> Critics have
      > charged that it has a distinct tilt favoring
      > large-business
      > interests, that its meetings and decisions are less
      > than completely
      > open, and that its structure is not sufficiently
      > democratic or
      > inclusive.
      > In response to some of these complaints, and with
      > funding assistance
      > provided by the Markle Foundation in New York, ICANN
      > created at-large
      > seats on its board, positions filled by the
      > unprecedented, worldwide
      > virtual election that concluded Tuesday. Potential
      > voters had
      > registered this summer, once again through the
      > Internet, and then
      > cast their votes through an online election
      > developed and managed by
      > the New York electronic voting firm Election.com.
      > The candidate
      > slates were divided by continent in order to prevent
      > dominance by
      > U.S. or European voters.
      > The North American position was won by Karl
      > Auerbach, an engineer and
      > researcher for Cisco Systems, the giant
      > network-equipment firm in San
      > Jose. Auerbach, who lives in Santa Cruz, has been an
      > outspoken critic
      > of ICANN. His election platform, for example, calls
      > for the
      > resignation or firing of ICANN's chief executive,
      > Michael Roberts,
      > and the same for the organization's secretary and
      > general counsel,
      > Louis Touton. "Part of my platform was to get rid of
      > the senior
      > staff," he said.
      > Auerbach is blunt, to say the least. ICANN's
      > Roberts, he told me,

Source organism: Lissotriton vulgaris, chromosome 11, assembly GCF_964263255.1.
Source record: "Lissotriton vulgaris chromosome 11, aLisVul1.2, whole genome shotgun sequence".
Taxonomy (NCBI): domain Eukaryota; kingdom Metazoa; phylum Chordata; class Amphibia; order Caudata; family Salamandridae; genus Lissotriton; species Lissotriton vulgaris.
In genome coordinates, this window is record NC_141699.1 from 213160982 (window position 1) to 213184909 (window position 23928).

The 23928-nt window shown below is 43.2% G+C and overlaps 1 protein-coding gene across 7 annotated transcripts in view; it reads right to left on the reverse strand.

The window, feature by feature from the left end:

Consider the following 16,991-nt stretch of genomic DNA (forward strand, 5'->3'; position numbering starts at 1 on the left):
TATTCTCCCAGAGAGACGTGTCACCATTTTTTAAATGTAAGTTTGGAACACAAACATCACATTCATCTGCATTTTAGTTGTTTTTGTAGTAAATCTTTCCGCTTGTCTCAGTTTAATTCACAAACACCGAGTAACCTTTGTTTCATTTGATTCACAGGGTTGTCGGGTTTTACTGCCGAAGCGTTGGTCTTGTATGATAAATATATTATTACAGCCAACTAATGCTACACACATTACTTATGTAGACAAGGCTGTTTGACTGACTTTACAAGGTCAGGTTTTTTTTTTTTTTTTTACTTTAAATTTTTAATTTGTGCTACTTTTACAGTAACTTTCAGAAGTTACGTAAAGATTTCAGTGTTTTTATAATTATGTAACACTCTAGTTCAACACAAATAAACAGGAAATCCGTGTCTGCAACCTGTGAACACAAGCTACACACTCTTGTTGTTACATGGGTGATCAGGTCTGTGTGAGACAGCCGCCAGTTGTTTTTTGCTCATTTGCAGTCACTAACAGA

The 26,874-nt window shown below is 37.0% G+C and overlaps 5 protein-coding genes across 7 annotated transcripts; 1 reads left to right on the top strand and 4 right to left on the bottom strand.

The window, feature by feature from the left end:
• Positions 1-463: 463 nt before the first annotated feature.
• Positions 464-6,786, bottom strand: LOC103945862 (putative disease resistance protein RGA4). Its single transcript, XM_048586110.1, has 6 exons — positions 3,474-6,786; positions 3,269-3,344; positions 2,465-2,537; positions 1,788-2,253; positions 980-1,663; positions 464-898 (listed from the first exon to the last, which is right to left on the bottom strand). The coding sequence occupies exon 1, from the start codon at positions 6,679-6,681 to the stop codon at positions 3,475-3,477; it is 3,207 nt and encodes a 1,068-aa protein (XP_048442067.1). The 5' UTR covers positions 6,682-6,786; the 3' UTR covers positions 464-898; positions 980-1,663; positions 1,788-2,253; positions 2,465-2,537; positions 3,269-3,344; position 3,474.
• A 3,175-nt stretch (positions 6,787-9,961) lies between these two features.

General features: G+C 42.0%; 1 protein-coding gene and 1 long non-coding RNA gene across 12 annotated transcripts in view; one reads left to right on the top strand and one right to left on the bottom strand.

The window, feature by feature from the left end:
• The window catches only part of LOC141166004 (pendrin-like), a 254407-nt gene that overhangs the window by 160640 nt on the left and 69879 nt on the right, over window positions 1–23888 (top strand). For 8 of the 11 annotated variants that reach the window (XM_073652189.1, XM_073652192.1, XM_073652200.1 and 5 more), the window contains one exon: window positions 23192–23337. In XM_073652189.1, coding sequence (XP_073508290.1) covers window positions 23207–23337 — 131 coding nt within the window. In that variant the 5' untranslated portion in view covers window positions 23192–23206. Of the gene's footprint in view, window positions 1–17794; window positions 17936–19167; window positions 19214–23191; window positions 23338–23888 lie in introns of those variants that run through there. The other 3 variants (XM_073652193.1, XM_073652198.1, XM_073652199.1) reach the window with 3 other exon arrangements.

> "created a style of condescending arrogance that is
      > not good for the
      > organization. . . . I will not tolerate Michael
      > Roberts trying to be
      > king of the Internet."
      > Also somewhat surprising to observers was the
      > election of Andy
      > Mueller-Maguhn of Germany for the European at-large
      > seat. He is a
      > longtime member and spokesman for the Chaos Computer
      > Club in Germany,
      > a loose organization of hackers that has been linked
      > to computer
      > break-ins, although Mueller-Maguhn himself has been
      > an advisor on
      > Internet policy to the German government. His
      > opinions on ICANN are
      > nearly identical to Auerbach's, so the two of them
      > are likely to be
      > the source of some interesting hell-raising once
      > they take their
      > positions next month at the ICANN board meeting in
      > Marina del Rey.
      > The other three election winners -- Ivan Moura
      > Campos for Latin
      > America and the Caribbean; Masanobu Katoh for Asia,
      > Australia and the
      > Pacific; and Nii Quaynor for Africa -- are expected
      > to be supportive
      > of most, if not all, of ICANN's current policies and
      > character.
      > Unfortunately, no women were elected to the ICANN
      > board.
      > The at-large members will be outnumbered on the
      > board -- appointed
      > members still number 19, including chairman Esther
      > Dyson, who will
      > leave the board at its meeting next month, and Vint
      > Cerf, the
      > co-inventor of the Internet Protocol and widely
      > regarded as one of
      > the "fathers" of the Internet.
      > "The at-large members are very much in the position
      > of Sisyphus.
      > We're going to be frustrated over everything we try
      > to do," Auerbach
      > told me last week. On the other hand, he said,
      > "Being on the inside
      > is incredibly important. No one is going to shut me
      > up when I make a
      > point. I hope to set a standard of transparency that
      > other board
      > members will be held to."
      > Both Auerbach and Mueller-Maguhn are expected to
      > push for more
      > democratic and open procedures, a significant
      > expansion of top-level
      > domains and an end to the $50,000 fee ICANN has
      > required of companies
      > or individuals who sign up to manage a domain. They
      > also have
      > promised to be counterweights to ICANN's tendency to
      > favor trademark
      > holders in disputes about domain names. Large
      > trademark holders --
      > typically large companies -- want to limit the
      > number of new domains
      > so they don't have to police a lot of domains for
      > trademark
      > violations. Auerbach and Mueller-Maguhn believe